FAR FROM FUTILE
Cusack and Co. keep this satirical war film earnest rather than cynical
By Armond White
“Smart” has become a bad word. It’s next to ìhotî as the appellation most easily given to what’s shallow—yet obvious—in our culture. War, Inc. starts with an ominously “smart” prologue: “In the 21st century, great corporations will bestride the earth, replacing nations as the true creators of history, amassing powerful private armies to do their bidding. But in delicate situations they need matters adjudicated on a single day a solitary man.” This is Michael Moore–level smartness, but director Joshua Seftel and co-screenwriters Mark Leyner, Jeremy Pikser and John Cusack go farther than sarcasm.
Better than smart, War, Inc. has heart. Cusack’s performance as Hauser, a globe-spanning hitman ordered to assassinate a Middle Eastern oil magnate in the fictitious oligarchy Turaqistan, displays a sardonic weariness that cuts through the cynicism of the film’s Borat/Children of Men/Syriana dystopia. Hauser’s bemused demeanor—his caring humor—saves the movie, but it is also a sign of his humanity. Because he’s been spiritually wounded, he kills. And he kills in order to push back at the world that betrays everything he used to believe in. Few political satires are motivated by such quality of feeling.
Consider the plot: An intrepid globetrotter enters foreign territory where he must combat rapacious conspirators. He discovers a new sense of personal and national obligation, gathers a fatherless child into his care, falls in love and winds up reconstituting his broken nuclear family. That synopsis describes War, Inc. as well as Indiana Jones and the Temple of the Crystal Skull. These films complement each other; one reflects the deeper meanings of an action extravaganza, the other clarifies the ideas and feelings inside an arcane, complicated satire.
Watching War, Inc. brought back the Crystal Skull image of Indiana Jones witnessing a nuclear mushroom cloud—a sign of the terrifying immensity of modern knowledge that crushes human will. Indy’s attempt to reconcile dread experience with ongoing life parallels Hauser’s adventure. Both films are comedies, but they are politically earnest. Neither offers the typically “smart” cynical approach to political awareness.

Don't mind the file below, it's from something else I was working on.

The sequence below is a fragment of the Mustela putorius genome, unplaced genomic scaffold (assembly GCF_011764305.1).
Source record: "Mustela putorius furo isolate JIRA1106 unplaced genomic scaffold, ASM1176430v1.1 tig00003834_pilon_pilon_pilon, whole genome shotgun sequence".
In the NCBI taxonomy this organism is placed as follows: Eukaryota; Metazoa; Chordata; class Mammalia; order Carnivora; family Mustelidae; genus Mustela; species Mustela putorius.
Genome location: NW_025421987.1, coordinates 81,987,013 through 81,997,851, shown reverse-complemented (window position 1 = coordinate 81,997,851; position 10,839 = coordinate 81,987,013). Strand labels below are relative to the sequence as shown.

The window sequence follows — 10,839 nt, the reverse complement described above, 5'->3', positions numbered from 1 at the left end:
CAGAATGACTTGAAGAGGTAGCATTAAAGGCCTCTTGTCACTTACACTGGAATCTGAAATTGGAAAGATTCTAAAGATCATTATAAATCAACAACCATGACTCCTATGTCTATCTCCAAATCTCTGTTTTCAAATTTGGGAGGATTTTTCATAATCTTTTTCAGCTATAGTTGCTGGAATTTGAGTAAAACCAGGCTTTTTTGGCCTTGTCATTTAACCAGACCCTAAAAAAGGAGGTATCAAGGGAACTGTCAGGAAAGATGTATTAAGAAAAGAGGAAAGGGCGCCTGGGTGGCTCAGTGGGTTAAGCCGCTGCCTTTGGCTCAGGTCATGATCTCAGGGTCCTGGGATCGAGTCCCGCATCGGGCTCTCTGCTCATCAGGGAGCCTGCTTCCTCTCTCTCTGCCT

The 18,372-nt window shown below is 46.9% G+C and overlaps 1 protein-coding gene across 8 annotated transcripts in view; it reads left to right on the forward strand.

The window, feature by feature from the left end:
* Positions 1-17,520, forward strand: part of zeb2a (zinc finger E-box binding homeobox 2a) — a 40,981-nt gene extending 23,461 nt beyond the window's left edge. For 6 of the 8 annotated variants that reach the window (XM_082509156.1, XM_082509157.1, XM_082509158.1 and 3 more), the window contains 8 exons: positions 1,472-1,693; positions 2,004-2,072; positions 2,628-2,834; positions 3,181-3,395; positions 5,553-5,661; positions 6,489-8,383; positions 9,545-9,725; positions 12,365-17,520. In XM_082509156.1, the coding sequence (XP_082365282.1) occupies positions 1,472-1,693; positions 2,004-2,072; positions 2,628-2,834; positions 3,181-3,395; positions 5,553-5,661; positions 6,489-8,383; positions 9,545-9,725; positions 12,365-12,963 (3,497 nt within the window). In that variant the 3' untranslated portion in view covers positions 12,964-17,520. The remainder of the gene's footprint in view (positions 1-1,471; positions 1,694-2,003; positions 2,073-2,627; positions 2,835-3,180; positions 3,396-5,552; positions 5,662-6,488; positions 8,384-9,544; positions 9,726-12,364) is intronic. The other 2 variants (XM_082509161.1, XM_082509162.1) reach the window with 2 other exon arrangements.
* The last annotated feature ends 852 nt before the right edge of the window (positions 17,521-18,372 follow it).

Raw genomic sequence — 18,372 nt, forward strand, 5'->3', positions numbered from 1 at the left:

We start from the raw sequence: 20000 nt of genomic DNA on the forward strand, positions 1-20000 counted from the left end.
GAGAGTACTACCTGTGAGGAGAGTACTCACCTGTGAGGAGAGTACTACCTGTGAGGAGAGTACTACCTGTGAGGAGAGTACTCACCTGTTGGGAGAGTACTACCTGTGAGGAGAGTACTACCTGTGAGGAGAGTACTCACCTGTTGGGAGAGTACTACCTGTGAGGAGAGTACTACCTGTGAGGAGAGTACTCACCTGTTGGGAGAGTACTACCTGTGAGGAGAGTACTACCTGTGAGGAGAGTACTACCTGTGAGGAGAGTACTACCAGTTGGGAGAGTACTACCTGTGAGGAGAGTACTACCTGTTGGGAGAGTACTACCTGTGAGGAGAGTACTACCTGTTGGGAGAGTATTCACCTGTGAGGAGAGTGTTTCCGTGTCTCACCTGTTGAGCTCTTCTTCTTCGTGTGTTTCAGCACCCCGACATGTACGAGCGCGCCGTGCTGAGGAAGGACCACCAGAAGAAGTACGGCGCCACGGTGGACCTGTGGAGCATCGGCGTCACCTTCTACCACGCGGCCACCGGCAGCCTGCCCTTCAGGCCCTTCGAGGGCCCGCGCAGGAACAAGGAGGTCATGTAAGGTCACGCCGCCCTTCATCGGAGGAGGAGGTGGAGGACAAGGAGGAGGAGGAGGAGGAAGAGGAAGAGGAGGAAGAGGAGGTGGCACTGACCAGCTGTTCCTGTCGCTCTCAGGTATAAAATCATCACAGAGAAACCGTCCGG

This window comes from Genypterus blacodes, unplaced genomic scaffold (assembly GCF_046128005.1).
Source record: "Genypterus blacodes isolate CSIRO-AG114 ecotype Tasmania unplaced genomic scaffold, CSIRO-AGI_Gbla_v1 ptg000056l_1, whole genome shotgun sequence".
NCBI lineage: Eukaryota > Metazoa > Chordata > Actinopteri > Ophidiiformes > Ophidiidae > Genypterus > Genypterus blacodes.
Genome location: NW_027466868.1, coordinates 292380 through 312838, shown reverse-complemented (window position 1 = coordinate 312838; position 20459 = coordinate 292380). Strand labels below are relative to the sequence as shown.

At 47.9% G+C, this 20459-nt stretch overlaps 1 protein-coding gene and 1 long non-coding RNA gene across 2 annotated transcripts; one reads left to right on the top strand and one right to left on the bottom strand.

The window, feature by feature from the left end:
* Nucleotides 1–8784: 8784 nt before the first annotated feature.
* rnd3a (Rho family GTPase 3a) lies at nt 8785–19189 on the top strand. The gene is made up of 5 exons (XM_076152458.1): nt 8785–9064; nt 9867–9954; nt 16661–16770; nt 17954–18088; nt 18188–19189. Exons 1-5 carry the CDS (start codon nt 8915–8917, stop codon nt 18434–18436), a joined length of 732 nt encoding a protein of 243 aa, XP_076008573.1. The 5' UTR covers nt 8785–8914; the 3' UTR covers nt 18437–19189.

Cusack and Co. don’t settle for congratulating today’s fashionable sense of futility (recently cited by Frank Rich as, “80-plus percent of Americans believ[ing] their country is in a ditch”). Instead, they show us why. Hauser’s Indy-like sense of kick-ass survival (that is, hope) is pro-active in the face of corporate-sponsored madness. Logos suffuse this war-torn milieu, recalling what the The B-52s’ new album calls “misery in the funplex”) yet the hyper-awareness of consumerism isn’t dismissive like Mike Judge’s overly ironic Idiocracy.
Hauser’s a cynic whose encounters with crusading journalist Natalie (Marisa Tomei) and debased pop star Yonica Babyeah (Hilary Duff) revive buried emotions. Some of the best acting on screen this year happens between these three stars. Cusack with Tomei’s swift temperaments usually outpace the movies they’re in; but here—with equals—they achieve the excitingly contentious political rapport of righteous bedfellows. (She says, “It’s hard not to feel I’m always on the losing side.” He answers, “You are.”) And Duff finally finds a role perfect for her Dolly Parton–prodigy face: a teen star poignantly experienced beyond her years.
This trio belongs to red and blue state America as much as to some surreal apocalyptic elsewhere, and that makes War, Inc. more than smart; it’s useful. Director Seftel’s madhouse of comically conflicting motivations among political operatives, observers and civilian pawns suggests one of Alex Cox’s socially conscious fantasias. Too bad Seftel doesn’t have a cult following already, because War, Inc. is a clearer, funnier and deeper prophecy than Richard Kelley’s exasperating Southland Tales. This non-nihilistic film is a vision of our political complicity and humane potential.
Natalie tells Hauser, “Everyone has politics, even if they don’t know it.” War, Inc. doesn’t pander. It is worth discovering. If you see it back-to-back with Crystal Skull, you’ll know there’s a lot more to say about both.